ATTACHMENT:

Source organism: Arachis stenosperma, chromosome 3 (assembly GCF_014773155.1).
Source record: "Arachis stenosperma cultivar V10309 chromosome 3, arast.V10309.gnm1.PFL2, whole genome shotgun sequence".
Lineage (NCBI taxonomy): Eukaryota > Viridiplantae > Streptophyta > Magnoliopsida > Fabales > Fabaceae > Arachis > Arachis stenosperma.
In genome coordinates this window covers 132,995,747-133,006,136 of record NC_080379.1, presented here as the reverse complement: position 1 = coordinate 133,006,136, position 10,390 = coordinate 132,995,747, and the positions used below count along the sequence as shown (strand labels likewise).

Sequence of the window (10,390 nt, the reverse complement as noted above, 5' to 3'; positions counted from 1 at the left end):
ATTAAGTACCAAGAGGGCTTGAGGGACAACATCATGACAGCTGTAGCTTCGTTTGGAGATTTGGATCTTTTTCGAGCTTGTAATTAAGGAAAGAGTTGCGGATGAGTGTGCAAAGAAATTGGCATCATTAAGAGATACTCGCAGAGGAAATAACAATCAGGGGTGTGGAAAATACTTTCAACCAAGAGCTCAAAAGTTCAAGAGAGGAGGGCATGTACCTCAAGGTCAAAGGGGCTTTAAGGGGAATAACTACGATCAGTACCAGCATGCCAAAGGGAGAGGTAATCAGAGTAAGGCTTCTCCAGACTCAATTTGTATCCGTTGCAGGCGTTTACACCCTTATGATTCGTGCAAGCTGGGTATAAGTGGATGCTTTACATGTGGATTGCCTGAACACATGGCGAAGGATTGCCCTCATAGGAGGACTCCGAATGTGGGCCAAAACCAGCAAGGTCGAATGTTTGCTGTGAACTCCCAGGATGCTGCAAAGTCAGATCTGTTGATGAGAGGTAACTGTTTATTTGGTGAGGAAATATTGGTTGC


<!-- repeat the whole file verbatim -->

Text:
Source organism: Arachis stenosperma, chromosome 3 (assembly GCF_014773155.1).
Source record: "Arachis stenosperma cultivar V10309 chromosome 3, arast.V10309.gnm1.PFL2, whole genome shotgun sequence".
Lineage (NCBI taxonomy): Eukaryota > Viridiplantae > Streptophyta > Magnoliopsida > Fabales > Fabaceae > Arachis > Arachis stenosperma.
In genome coordinates this window covers 132,995,747-133,006,136 of record NC_080379.1, presented here as the reverse complement: position 1 = coordinate 133,006,136, position 10,390 = coordinate 132,995,747, and the positions used below count along the sequence as shown (strand labels likewise).

Sequence of the window (10,390 nt, the reverse complement as noted above, 5' to 3'; positions counted from 1 at the left end):
ATTAAGTACCAAGAGGGCTTGAGGGACAACATCATGACAGCTGTAGCTTCGTTTGGAGATTTGGATCTTTTTCGAGCTTGTAATTAAGGAAAGAGTTGCGGATGAGTGTGCAAAGAAATTGGCATCATTAAGAGATACTCGCAGAGGAAATAACAATCAGGGGTGTGGAAAATACTTTCAACCAAGAGCTCAAAAGTTCAAGAGAGGAGGGCATGTACCTCAAGGTCAAAGGGGCTTTAAGGGGAATAACTACGATCAGTACCAGCATGCCAAAGGGAGAGGTAATCAGAGTAAGGCTTCTCCAGACTCAATTTGTATCCGTTGCAGGCGTTTACACCCTTATGATTCGTGCAAGCTGGGTATAAGTGGATGCTTTACATGTGGATTGCCTGAACACATGGCGAAGGATTGCCCTCATAGGAGGACTCCGAATGTGGGCCAAAACCAGCAAGGTCGAATGTTTGCTGTGAACTCCCAGGATGCTGCAAAGTCAGATCTGTTGATGAGAGGTAACTGTTTATTTGGTGAGGAAATATTGGTTGC